Twenty months ago the Chief of the Defence Force delivered a speech at the Lowy Institute outlining how he thought the 2013 White Paper would be developed. Today at the University of Canberra's National Security Institute, the CDF again gave a speech foregrounding a Defence White Paper. But this time, it seemed we heard from a less encumbered General David Hurley (pictured).
Broadly, General Hurley's National Security Institute speech outlined the timing and process for the 2015 Defence White Paper. Most importantly, he signaled that the Defence organisation is seriously examining many of the underlying assumptions that have characterised military strategy for the past quarter-century.
First, the nuts and bolts of how Australia's future strategic defence policy will be produced. In his scripted remarks, the CDF said that new Deputy Secretary Strategy Peter Baxter will lead the White Paper process in close consultation with Vice Chief of the Defence Force Air Marshal Mark Binskin. Importantly, these two senior leaders will also lead the Force Structure Review, previously allocated to a separate area within Defence. This alignment is entirely sensible.
General Hurley confirmed that the Government intends to finalise the White Paper by March 2015, a mere twelve months away. But I can only assume he chose his words carefully ('finalise' does not mean 'release') to avoid locking the Government into a public release in March next year.
Hurley also said that the Defence White Paper team will go back to government at least five times during the next twelve months for further political advice. This too is reassuring; the last White Paper seemed to get clear political direction at the beginning and end with little in between. Close consultation with government is particularly important for this White Paper given that the most important driver of strategy – the budget – is an inherently political decision.
The crux of this speech, though, was General Hurley's commitment to 'review the assumptions that underpin the choice of Principal Tasks to ensure that they remain appropriate to our strategic circumstances'.
One of the failings of the last White Paper, in my view, was that the principal tasks for the Australian Defence Force seemed to be little changed from the template derived in 2009, and arguably 2000. The judgement not to change the principle tasks could be in step with the changing strategic environment, but intuitively that seems unlikely.
Defence is also reviewing strategic warning time and mobilisation. These concepts have been pivotal in past Australian thinking about how to structure a small military to face a broad range of threats. The US Quadrennial Defense Review argues that the future of the US military will be more about high-readiness forces that can deploy at the critical time and achieve decisive overmatch in any skirmish or tension in the region. I suspect Australia, too, will need a force structure that relies less on expansion and mobilisation.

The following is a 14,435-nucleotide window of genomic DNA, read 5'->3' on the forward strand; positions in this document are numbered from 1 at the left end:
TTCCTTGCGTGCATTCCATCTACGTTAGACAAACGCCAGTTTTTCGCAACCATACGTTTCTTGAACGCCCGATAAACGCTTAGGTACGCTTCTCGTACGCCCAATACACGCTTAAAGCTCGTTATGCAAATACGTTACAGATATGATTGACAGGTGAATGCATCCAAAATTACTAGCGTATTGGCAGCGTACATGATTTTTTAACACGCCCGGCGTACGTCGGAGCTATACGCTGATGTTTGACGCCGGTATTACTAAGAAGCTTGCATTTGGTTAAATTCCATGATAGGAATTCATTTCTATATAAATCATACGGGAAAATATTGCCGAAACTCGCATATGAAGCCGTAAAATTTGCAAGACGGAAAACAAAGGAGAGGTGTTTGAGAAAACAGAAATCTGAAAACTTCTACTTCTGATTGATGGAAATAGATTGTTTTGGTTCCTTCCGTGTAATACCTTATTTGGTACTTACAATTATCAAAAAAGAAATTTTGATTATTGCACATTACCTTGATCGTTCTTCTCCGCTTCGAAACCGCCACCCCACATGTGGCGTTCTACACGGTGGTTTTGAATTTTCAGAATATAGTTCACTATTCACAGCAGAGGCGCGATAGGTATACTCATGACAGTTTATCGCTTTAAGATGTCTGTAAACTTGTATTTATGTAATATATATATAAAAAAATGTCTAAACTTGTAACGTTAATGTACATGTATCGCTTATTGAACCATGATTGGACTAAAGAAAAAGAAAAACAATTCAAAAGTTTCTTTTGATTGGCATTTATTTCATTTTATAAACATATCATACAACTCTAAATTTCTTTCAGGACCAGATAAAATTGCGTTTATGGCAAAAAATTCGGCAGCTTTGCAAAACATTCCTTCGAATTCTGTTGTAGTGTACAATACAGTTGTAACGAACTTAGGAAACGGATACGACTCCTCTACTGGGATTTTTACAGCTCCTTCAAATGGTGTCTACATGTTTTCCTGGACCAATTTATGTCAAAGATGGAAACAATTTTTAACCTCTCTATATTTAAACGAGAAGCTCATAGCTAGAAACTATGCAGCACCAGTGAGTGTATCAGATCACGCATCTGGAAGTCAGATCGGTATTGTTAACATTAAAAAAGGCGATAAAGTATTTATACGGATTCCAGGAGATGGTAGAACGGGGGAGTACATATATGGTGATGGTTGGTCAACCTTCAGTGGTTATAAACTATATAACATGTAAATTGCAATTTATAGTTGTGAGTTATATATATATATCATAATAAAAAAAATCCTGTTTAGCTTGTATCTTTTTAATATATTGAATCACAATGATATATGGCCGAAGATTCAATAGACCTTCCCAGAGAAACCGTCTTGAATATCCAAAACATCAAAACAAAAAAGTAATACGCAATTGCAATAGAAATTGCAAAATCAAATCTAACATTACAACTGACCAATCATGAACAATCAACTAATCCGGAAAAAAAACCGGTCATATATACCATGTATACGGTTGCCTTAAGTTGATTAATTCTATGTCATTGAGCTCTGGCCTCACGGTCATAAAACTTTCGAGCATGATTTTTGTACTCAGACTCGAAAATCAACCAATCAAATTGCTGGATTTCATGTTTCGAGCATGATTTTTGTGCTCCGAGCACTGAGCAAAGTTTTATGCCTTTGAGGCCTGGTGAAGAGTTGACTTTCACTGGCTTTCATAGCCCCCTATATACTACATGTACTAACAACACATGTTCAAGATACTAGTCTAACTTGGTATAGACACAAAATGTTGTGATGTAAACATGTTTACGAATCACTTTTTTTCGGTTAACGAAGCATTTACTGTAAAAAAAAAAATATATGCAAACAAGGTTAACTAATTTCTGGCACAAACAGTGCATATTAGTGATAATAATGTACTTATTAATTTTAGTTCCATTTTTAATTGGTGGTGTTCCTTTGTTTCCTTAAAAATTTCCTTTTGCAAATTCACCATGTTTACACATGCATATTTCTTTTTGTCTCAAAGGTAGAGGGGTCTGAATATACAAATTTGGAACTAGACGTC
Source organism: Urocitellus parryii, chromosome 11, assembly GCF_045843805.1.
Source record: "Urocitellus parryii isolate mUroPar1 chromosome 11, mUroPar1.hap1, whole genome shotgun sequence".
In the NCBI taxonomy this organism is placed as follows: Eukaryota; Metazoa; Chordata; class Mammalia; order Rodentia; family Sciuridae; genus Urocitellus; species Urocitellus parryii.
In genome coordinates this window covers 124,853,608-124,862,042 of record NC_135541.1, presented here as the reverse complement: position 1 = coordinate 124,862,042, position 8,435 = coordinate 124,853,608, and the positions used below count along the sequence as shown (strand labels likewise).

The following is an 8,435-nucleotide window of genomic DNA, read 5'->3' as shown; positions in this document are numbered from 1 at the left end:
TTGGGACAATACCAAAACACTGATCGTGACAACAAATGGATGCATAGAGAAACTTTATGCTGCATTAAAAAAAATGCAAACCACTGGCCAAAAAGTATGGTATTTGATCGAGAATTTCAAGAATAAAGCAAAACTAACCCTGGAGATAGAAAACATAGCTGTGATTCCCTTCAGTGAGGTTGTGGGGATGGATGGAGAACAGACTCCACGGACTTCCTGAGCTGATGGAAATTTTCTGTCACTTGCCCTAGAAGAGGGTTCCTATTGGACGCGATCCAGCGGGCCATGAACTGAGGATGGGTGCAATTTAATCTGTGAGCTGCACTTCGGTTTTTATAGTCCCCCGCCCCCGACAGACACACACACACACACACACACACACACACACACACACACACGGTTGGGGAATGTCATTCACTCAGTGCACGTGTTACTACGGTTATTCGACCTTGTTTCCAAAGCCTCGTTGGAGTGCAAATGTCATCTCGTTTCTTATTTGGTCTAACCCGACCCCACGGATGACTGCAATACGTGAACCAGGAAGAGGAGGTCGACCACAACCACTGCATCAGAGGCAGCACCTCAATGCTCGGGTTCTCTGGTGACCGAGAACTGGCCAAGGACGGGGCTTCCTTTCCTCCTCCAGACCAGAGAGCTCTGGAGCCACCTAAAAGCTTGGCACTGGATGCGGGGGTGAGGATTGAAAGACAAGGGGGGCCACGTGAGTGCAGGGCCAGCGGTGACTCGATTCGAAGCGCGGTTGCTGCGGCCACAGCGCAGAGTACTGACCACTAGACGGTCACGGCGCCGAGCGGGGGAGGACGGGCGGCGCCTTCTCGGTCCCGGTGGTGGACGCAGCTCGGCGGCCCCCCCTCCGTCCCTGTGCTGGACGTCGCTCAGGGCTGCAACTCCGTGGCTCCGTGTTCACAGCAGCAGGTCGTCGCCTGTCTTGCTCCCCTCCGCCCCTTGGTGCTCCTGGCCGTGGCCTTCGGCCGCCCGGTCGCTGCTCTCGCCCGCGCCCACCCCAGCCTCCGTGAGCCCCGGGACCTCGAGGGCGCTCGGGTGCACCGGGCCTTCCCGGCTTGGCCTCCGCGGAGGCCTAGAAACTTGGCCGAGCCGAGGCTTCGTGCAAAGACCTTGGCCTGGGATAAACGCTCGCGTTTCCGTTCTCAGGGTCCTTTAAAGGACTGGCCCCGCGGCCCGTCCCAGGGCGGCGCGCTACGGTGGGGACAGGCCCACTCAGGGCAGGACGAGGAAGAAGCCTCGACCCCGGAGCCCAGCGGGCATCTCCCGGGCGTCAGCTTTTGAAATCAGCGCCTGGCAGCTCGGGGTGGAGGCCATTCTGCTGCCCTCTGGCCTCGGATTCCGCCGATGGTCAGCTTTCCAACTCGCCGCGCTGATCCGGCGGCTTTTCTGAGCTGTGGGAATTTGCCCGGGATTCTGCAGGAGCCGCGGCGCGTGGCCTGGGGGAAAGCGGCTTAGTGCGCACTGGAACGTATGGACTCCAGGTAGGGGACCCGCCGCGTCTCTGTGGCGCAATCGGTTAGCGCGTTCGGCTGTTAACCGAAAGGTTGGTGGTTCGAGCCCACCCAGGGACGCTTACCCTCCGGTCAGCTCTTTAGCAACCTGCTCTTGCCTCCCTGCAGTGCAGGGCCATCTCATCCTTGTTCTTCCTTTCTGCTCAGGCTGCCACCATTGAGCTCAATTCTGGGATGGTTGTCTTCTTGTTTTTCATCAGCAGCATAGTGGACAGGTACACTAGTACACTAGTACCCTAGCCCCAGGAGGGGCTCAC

In unscripted remarks, the CDF identified three areas Defence needs to be thinking hard about. Firstly, how to achieve limited sea control through the use of air and sea platforms. Secondly, how to deploy a battalion-sized force and sustain it. And finally, how to fight in the cyber environment.
On this last point, General Hurley outlined that 'the cost of achieving assured access to space and cyberspace that underpins our defence and national security capabilities will certainly increase'. That phrase, 'assured access', stems from US thinking about the global commons and is one we are certain to see more of over the next 12 months. General Hurley also flagged that Defence will begin a more realistic discussion of what the ADF's new amphibious vessels might be used for – one that doesn't just talk about humanitarian assistance and disaster relief. That's a welcome development too.
Two other points worth noting from the speech. The first is the changing relativity of Australia's status in Asia. Hurley says 'as other "middle power" states rise, we will need a stronger voice if we are to be heard'. He reminded his audience that 'In twenty years from now, Indonesia's economy will be nearly twice as large as Australia's…that development by itself has important repercussions for our security'.
This speech reflects a Defence bureaucracy ready to come to grips with the paradoxes in Australian military strategy and the deferred challenges of Australia's future force structure. But the biggest challenge is out of Defence's hands: as General Hurley says, there should be no underestimating the challenge of raising defence spending to anything like 2% of GDP. In Hurley's words 'managing this commitment will be a defining element of our defence future'.